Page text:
Silver continues to train dealers (and enthusiasts and manufacturers and anyone else seeking video nirvana) on how to achieve stellar pictures from their video projectors.
But he is also focusing nowadays on other video sources, namely PCs and the Internet. With Microsoft, he created the Calibration Wizard that comes with every Media Center Edition computer. The user-friendly wizard takes consumers through a few easy tasks to optimize the TV images generated by the computers video card.
Most recently, Silver set up the Imaging Science Research Labs at Microsoft’s Redmond, Wash. headquarters to develop specifications for ISF-worthy video cards sold with MCE computers.
“We’ve got high-definition capture cards, and killer application for Media Center Edition is HD recording,” Silver says. “Our goal is to create a competitive environment between the best of the PC-based HD images and the best of the TV industry’s HD offerings.”
Why he’s a Top 10 Leader: Joel Silver’s infectious enthusiasm for high-quality video has inspired A/V integrators worldwide to provide a high level of technical service for their customers. His training and other calibration tools have given custom installers a way to distinguish themselves from the box-pushers. Most recently, he has worked with Microsoft to help enhance video quality generated from PC-based devices, paving the way for conscientious A/V dealers to take advantage of new digital technologies.
Bio: Unlike many of the other leaders in the custom installation business, Silver was neither a tinkerer nor a videophile nor a salesperson in a hi-fi store. Before founding Imaging Science Foundation in 1994, he was a businessman who dabbled in the real estate, automotive and medical fields. But a frustrating experience with a then-expensive bigscreen TV more than a decade ago led him on a mission to create a better video experience for consumers. Today, ISF trains and certifies more than 300 dealers a year, consults with manufacturers to improve the audio and video fidelity of their products, and works to elicit ISF-quality A/V experiences from PC-based environments.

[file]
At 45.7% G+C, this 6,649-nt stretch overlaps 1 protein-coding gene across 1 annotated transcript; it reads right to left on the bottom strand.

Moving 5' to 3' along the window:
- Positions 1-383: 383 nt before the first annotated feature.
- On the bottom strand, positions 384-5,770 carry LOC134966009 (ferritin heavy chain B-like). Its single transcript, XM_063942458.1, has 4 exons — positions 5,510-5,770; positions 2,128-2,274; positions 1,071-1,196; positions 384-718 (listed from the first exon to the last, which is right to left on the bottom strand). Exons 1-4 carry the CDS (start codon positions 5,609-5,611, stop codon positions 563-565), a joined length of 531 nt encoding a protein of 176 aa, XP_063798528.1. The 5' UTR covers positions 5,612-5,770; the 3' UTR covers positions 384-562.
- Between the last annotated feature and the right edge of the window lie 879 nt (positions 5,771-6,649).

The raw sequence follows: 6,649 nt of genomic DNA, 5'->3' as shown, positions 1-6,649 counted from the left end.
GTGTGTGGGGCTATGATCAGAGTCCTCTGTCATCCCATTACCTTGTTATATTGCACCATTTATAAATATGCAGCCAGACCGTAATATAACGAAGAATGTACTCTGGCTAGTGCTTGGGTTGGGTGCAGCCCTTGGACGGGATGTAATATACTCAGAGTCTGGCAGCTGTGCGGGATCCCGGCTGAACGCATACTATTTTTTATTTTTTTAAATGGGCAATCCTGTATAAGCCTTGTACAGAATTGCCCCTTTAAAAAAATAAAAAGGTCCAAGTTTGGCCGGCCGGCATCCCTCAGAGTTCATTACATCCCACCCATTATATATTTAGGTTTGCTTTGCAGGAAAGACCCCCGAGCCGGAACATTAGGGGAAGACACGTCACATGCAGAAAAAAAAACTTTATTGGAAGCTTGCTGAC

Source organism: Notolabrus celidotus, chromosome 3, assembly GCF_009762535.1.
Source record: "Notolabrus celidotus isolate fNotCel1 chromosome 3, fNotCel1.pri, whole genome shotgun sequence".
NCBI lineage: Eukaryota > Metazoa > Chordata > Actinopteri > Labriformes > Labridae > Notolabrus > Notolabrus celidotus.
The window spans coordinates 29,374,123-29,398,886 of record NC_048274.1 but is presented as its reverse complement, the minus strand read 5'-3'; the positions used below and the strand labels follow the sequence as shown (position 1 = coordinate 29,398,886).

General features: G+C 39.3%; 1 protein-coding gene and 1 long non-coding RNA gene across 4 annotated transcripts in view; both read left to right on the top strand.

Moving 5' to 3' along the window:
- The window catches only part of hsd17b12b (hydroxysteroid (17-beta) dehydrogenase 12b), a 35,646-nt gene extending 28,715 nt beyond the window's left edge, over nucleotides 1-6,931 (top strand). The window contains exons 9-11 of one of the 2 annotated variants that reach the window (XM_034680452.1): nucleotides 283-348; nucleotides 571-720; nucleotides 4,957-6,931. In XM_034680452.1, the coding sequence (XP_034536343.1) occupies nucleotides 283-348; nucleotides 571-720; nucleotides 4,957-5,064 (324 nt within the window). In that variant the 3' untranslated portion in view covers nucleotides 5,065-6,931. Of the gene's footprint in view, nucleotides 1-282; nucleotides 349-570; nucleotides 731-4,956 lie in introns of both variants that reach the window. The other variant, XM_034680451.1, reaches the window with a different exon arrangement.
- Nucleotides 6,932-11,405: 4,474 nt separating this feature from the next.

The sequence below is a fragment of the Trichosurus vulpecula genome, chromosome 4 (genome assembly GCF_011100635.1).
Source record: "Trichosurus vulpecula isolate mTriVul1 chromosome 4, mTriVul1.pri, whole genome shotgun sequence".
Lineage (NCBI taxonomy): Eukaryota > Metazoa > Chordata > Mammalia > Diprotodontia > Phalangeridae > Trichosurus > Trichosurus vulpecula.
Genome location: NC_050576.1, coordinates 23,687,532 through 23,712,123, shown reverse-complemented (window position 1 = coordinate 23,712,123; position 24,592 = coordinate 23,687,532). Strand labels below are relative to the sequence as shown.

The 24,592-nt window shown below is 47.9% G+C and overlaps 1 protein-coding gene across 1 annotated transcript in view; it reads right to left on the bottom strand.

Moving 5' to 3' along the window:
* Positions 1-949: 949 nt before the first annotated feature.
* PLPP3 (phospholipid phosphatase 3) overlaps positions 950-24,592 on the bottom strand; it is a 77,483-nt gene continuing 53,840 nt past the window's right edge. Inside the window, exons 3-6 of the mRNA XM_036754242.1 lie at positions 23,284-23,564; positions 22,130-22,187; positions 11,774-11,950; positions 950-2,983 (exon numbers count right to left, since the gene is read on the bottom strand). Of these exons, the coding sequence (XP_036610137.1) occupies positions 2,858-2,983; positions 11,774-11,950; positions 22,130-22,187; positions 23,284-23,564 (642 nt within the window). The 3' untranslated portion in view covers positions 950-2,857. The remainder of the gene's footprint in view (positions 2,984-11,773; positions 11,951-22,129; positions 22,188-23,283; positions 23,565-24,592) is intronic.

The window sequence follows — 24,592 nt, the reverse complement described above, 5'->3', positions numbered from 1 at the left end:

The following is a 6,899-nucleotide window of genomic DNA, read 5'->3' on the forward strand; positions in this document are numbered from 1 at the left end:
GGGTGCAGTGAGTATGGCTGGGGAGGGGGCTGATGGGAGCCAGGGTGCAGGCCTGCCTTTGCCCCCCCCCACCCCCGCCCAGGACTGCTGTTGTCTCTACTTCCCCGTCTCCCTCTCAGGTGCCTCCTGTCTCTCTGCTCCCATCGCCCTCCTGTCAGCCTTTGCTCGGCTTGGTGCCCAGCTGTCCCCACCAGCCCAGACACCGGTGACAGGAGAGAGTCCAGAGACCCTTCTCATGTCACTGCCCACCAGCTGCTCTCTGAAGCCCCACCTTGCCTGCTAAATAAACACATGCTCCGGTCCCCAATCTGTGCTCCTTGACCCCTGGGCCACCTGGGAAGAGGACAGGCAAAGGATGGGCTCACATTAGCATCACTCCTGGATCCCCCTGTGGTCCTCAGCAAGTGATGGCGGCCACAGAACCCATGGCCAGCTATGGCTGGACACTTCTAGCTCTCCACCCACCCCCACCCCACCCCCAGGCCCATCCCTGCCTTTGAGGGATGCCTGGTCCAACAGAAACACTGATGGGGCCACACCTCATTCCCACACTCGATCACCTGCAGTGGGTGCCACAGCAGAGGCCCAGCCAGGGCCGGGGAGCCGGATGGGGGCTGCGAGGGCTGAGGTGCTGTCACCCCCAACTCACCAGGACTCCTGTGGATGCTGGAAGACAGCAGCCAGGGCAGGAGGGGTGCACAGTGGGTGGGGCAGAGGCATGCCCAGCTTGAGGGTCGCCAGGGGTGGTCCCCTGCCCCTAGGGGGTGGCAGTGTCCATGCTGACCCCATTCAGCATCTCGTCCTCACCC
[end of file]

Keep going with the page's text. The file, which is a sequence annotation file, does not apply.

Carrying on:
Best business decision: Leaving ventures that had become lucrative but were just not fun anymore to join people in ventures who appear to be having a good time.
Worst business decision: Misinterpreting the “fun” in dysfunctional people. I seem to be a sucker for a good sob story, and have made at least five or six errors with people when staffing ventures.
Key opportunities and challenges moving forward: The essence of everything we do for clients comes down to managing their digital property and delivering quality analog experiences at their choices of time and place. During this primitive era we collect data on multiple hard drives in different rooms, on shelves filled with discs, in different doctors’ offices, on accountants’ PCs, and in wearable and mobile devices. Our future services will be based on one master storage device, and we will offer network and back up services.
Favorite books: “The March to Folly,” by Barbara Tuchman—and historical account about how our societies seem hard wired to make very poor choices. It is a superb read that reminds us all to have a sense of humor about our failings. For business reading, “Trading Up,” by Michael Silverstein and Neil Fink, suggests that if we understand what we have in common with Victoria’s Secret, vodka, golf clubs and kitchen appliances we will be better able to understand what our clients need.